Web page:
other taxation upon their stock and personal property in such corporations, while the act for the taxation of banks provides for a tax upon the shareholders, and an assessment on the value of the shares, and its operation is to impose a much heavier tax; and the bill alleges that the stockholders of the complainant are now taxed under that act at the rate of $3.60 on the par value of their shares, making the tax of all the stockholders of the bank the sum of $9,191, while under the' general act the tax of all the stockholders would be but $4:50. The national banking act permits the shares in any national bank to be included in the va.luation of the personal property of the owner of such shares for 'the purposes of taxation under the laws of the state where the bank is located, but grants this right of taxation subject to the restriction that ·the taxation "shall not be at a greater rate than is assessed upon other moneyed capital in the hands of individual citizens of such state;" and the true construction of this restriction is that it prohibits an assessment based upon a vablation which discriminates unfairly against bank shares, and is not merely intended to secure equality in the rate of the tax after the assessment has been made. People v. Weaver, 100 U. S. 539. If, therefore, the laws of this state prescribe one mode of assessment for the moneyed capital of individuals invested in ordinary corporations and joint-stock companies, and another for that invested in national banks, the practical result of which is to impose a higher assessment and heavier tax upon the latter, these laws are encountered by the restriction upon the taxing power of the state which the laws of the United States have prescribed. But I am of opinion that the complainant cannot prevail upon this theory, and that shareholders in na· tional banks are not subjected to a discrimination or rule of assessment which does not obtain as to stockholders in other corporations, because the act for the taxation' of corporations generally does not exempt individuals from assessment or taxation upon their personal property or moneyed capital invested in the shares of such corporations. This act exempts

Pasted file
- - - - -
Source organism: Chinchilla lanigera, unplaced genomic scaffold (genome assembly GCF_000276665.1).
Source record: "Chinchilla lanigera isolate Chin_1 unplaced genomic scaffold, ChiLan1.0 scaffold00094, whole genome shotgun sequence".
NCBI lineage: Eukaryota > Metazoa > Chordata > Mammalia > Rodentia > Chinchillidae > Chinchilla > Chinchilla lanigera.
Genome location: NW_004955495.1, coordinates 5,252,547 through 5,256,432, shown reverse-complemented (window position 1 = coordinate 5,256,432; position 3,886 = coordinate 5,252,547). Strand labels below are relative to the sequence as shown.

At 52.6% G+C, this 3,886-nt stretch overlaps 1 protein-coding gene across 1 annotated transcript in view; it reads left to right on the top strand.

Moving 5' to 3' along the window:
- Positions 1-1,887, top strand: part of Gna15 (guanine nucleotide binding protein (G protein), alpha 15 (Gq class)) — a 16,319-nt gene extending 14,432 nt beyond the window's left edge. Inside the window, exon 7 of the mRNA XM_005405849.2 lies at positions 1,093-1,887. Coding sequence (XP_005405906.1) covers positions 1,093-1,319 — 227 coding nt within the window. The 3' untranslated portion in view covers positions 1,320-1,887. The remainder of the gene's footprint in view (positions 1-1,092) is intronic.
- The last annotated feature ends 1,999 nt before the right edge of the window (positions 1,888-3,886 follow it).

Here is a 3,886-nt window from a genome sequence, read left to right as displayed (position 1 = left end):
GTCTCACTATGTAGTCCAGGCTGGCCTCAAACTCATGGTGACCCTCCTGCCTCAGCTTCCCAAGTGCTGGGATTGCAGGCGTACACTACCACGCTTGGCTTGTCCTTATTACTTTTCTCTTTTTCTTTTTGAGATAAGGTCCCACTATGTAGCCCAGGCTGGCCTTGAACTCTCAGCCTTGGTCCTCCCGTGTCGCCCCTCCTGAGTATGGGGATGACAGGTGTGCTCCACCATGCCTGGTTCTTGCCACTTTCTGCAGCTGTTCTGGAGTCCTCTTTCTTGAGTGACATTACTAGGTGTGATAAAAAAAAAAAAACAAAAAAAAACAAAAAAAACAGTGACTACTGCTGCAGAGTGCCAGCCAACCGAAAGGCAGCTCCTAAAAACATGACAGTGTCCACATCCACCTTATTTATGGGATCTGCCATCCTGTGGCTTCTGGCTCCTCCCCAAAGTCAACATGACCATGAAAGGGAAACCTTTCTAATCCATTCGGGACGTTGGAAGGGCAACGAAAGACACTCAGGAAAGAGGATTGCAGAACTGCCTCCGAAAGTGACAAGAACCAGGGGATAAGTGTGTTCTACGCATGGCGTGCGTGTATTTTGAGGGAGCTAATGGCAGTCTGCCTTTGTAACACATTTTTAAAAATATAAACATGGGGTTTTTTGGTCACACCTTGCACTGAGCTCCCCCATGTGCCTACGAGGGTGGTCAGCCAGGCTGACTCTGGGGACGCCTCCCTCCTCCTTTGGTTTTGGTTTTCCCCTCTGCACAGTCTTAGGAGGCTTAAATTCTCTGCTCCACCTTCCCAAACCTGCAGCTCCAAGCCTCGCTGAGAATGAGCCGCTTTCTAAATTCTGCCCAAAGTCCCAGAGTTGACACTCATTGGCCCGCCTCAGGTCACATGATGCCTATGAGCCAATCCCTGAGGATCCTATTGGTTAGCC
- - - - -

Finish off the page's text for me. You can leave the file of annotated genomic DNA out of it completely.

only the capital stock and personal property of such corporations and joint-stock companies from assessment or taxation. There. is a wide difference, for the purposes of taxation, between the capital stock and personal property of a corporation, and the shares held by the several stockholders. Capital stock and shares therein are distinct species of property-as distinct as real estate and the mortgage by which it may be encumbered. The corporation and its capital and property are one thing; the stockholders and their property in its shares quite another. The corporation has the legal title and right of disposition of all the corporate property, subject to the conditions of its charter. The stockholders' right is to enjoy a proportionate part of the profits, or upon dissolution of the corporation a proportionate part of the assets after payment of debts. This is a distinct, independent interest br property held by the shareholder, like any other property that may belong to him. It is this interest which the national banking act has left subject to taxation by the states, while the states are denied the power to tax the capital stock of the banking association. It probably would not have been within the constitutional powElr of congress to permit the states to tax the capital stock of the banks. But no one doubts the authority of congress to permit the states to tax the shares of the stockholder. And because property of shareholders in shares, and the property of the corporation in its capital, are distinct property interests, both may be taxed. Van Allen v. The Assessors, 3 Wall. 573; The Delaware R. R. Tax, 18 Wall. 206; Farrington v. Tennessee, 95 U. S. 679. As both may be taxed, both may be exempted from taxation by legislative authority; but one is not exempted by the exemption of the other. This construction of the exempting clause is consistent not only with the language used, but is consonant with the general scheme of the act as evinced by its several provisions. The first section, which prescribes the method by which the basis of the assessment shall be furnished hy officers of corportions, enjoins the duty upon the officers of corporations